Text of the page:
8.2 Part One of the Kaleidoscope Question - the Picture
9. Now, to be on anew and basking again in the panaroma of all flores of speech, if a human being duly fatigued by his dayety in the sooty, having plenxty off time on his gouty hands and vacants of space at his sleepish feet and as hapless behind the dreams of accuracy as any camelot prince of dinmurk, were at this auctual futule preteriting unstant, in the states of suspensive exanimation, accorded, throughout the eye of a noodle, with an earsighted view of old hopeinhaven with all the ingredient and egregiunt whights and ways to which in the curse of his persistence the course of his tory will had been having recourses, the reverberration of knotcracking awes, the reconjungation of nodebinding ayes, the redissolusingness of mindmouldered ease and the thereby hang of the Hoel of it [...]. (FW 143.3-15)
The initial half of the kaleidoscope question concerns the picture, and particularly the difficulty associated with viewing it, namely: the attempt which must be made by the reader to step outside time and view all time in the present. The 'human being', as reader of the Wake, 'fatigued by his dayety in the sooty', is both the singularity of the deity, albeit fallen in the soot, and one of the mass of descendant humans who undertake duties in the city. As 'he' is invited to 'byhold at ones what is main and why tis twain' (FW 143.18), namely the existence of an HCE singularity within the multitude. The Wake transcends the tension between the separate concepts of space and time by merging both into a textual simulation of compressed space and time. Space is compressed in the sense that the vast plurality of humanity is comprehended as a single family, and time similarly compressed, as the Wake's family romance represents all families across history. Here the ideal reader is outside time and above space, and is either a dead or deified HCE, for 'having plenxty off time on his gouty hands and vacants of space at his sleepish feet' (FW 143.5-6) he presides over the goats (Shem/time) and sheep (Shaun/space) as though at judgement day. Achieving such a perspective entails 'basking in the panaroma of all flores of speech' (FW 143.3-4), perceiving what is 'main' in the differences generated by both the sexual flowers of the rainbow girls and Shem's textual flowers of speech.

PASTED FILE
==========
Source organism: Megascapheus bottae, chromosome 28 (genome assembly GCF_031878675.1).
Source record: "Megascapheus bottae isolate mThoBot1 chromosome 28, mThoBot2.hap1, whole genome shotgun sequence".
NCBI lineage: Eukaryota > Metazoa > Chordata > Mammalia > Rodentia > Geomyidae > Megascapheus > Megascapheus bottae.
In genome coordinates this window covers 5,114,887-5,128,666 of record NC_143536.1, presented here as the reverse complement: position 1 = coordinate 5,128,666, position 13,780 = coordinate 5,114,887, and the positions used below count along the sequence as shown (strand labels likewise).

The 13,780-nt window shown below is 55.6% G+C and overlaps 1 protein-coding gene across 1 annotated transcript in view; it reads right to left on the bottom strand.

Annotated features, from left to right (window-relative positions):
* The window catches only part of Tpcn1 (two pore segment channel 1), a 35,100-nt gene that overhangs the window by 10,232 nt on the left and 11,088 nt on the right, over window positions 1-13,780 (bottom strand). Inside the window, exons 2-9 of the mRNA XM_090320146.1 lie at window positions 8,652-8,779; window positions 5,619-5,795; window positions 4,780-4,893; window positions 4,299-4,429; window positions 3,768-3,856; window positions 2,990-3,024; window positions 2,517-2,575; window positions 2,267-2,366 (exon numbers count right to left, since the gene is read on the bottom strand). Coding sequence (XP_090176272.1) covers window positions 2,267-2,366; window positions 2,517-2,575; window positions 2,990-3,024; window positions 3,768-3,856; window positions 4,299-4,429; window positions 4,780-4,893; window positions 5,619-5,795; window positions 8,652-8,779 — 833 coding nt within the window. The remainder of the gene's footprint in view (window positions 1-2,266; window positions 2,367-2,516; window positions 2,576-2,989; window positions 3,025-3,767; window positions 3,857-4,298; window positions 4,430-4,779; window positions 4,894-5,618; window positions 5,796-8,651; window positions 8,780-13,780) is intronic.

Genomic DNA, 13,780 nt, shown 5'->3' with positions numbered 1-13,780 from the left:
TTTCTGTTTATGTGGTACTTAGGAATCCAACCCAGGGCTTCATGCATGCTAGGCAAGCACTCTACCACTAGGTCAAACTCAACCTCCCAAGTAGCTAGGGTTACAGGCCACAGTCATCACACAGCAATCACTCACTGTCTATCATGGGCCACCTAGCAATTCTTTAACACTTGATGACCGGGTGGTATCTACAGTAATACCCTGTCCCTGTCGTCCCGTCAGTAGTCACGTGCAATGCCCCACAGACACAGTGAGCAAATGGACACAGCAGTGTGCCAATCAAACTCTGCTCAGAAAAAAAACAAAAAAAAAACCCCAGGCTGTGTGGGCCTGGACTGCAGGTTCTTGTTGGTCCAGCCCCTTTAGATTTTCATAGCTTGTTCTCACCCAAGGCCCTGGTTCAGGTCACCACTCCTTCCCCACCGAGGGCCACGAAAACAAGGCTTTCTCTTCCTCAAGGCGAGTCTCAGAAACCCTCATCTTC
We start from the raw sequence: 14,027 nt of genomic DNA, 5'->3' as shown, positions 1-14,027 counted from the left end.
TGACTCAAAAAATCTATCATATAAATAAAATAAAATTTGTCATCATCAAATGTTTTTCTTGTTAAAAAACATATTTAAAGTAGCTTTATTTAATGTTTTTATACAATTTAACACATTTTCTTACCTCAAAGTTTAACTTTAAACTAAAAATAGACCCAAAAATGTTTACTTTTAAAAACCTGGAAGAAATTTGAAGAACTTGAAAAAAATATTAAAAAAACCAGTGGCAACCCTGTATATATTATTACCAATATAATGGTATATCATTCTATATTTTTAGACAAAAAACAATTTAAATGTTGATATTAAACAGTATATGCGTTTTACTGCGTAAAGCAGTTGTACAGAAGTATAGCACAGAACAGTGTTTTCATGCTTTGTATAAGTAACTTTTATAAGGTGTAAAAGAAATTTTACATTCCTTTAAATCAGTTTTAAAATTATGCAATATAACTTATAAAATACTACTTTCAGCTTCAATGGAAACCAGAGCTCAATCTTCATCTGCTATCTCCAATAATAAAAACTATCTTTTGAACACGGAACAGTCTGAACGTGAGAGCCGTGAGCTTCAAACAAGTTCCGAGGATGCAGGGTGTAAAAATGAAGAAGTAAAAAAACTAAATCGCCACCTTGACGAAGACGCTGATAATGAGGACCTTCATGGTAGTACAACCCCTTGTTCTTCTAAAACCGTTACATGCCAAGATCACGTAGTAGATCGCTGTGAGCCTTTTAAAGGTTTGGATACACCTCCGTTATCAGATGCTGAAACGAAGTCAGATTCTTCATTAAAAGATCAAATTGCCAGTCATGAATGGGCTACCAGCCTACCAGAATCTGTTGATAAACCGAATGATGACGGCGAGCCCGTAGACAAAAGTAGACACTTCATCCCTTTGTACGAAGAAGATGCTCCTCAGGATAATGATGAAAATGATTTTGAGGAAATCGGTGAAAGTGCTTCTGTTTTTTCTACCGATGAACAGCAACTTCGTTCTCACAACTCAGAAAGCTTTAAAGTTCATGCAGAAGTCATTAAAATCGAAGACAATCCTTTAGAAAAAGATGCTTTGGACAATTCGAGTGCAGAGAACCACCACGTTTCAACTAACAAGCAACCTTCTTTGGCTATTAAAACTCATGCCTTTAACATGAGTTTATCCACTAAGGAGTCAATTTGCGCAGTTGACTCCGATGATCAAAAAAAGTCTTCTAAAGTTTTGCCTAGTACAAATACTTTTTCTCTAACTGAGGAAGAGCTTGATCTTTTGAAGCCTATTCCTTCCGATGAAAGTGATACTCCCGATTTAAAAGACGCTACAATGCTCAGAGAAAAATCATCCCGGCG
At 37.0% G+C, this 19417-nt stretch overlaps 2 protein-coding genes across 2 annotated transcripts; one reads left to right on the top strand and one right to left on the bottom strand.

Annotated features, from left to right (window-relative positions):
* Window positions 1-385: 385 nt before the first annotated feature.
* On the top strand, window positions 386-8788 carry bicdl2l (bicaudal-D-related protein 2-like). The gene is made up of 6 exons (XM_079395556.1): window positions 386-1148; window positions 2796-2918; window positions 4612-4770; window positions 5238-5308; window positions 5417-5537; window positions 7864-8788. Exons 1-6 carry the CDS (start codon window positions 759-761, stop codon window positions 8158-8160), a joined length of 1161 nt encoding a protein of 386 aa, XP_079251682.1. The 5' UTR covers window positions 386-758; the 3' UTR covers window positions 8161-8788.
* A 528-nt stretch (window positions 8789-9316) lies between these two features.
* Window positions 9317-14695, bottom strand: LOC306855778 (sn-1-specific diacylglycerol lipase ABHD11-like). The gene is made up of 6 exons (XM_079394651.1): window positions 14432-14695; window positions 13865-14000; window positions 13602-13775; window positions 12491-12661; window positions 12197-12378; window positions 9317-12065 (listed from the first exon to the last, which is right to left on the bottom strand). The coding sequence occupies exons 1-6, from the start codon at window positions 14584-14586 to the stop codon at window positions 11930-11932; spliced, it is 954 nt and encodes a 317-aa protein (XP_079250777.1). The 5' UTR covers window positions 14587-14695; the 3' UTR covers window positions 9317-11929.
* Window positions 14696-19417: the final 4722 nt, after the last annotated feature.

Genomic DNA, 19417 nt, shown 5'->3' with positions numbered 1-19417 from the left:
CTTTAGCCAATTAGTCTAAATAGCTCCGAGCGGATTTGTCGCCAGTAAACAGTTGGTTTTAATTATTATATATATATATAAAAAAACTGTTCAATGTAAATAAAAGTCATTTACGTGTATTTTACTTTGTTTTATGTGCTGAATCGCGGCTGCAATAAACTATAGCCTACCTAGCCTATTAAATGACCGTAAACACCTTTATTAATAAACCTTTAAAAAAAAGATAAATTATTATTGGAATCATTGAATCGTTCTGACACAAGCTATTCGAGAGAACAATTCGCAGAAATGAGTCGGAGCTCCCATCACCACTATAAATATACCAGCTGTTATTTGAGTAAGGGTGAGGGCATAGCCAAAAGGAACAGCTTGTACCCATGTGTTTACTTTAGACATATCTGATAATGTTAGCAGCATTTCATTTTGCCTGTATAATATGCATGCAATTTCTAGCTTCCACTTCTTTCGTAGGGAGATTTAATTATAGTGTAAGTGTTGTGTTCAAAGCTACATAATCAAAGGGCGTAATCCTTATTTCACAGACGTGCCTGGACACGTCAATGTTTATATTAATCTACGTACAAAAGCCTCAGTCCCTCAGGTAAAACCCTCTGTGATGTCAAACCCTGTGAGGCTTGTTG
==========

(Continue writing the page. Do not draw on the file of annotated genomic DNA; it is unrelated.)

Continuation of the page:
In the Wake's language, time is compressed into less than an instant, an 'unstant'. Roland McHugh similarly notes with respect to the hunting scene in Finnegans Wake that time is at a standstill:
Are you perhaps mistaken in assuming the experience of real time in this 'continuous present tense integument' (FW 186.01). At the beginning of I.2 the king and his retainers meet Earwicker carrying a flowerpot on a pole. Now compare (FW 194.6-10). They 'have not budged a millimetre and all that has been done has yet to be done and done again'.
As an artifact the Wake is frozen in time, and while it mimics the movement of time just as it enacts the sexual act of reproduction in Book III.4, it is dependent like Shem's art upon the sexual reproduction of the biological letter for its future audience. The masculine content of the Wake is held, much like the objects of ALP's sack, blurred within its female textuality, the linguistic container of HCE's family romance, and hence the description of those artifacts in the time scheme of the Wake as 'Blurry works at Hurdlesford' (FW 14.5). While HCE, as Tim or Time,3 is dependent upon space for his transmission through history, his unclear transmission in 'the states of suspensive exanimation' (FW 143.8-9) means that he is defenceless against successive reinterpretations and indeed literary recreation at the hand of Shem. Like Shakespeare's version of Hamlet, and Malory's romance of Arthur, he is 'as hapless behind the dreams of accuracy as any camelot prince of dinmurk' (FW 143.6-7).
Viewed through the eye of a needle, the vision afforded in part one of the kaleidoscope is an archaeological scene of heaven, a pinhole photograph of 'old hopeinhaven'. 'Hopeinhaven' alludes to Wellington's horse Copenhagen, and as horses in Finnegans Wake frequently allude to fallen great males who have an outside chance of return, the view is again of HCE. The picture of HCE is also described elsewhere in terms of a photograph of a horse: 'exhabiting that corricatore of a harss, revealled by Oscur Camerad' (FW 602.22-23) (also see below,*). This particular image of the 'old' heaven of Shaun's religion can be contrasted with a hypothetical 'new' female heaven from which is sourced the literary/sexual letter of the second half of the kaleidoscope question.
2 Roland McHugh, 'Recipis for the Price of a Coffin', in A Conceptual Guide to Finnegans Wake, ed. by Michael H. Begnal & Fritz Senn (University Park: Pennsylvania University Press, 1974), pp. 18-32 (p. 18).
3 Glasheen, Third Census, pp. 284-85.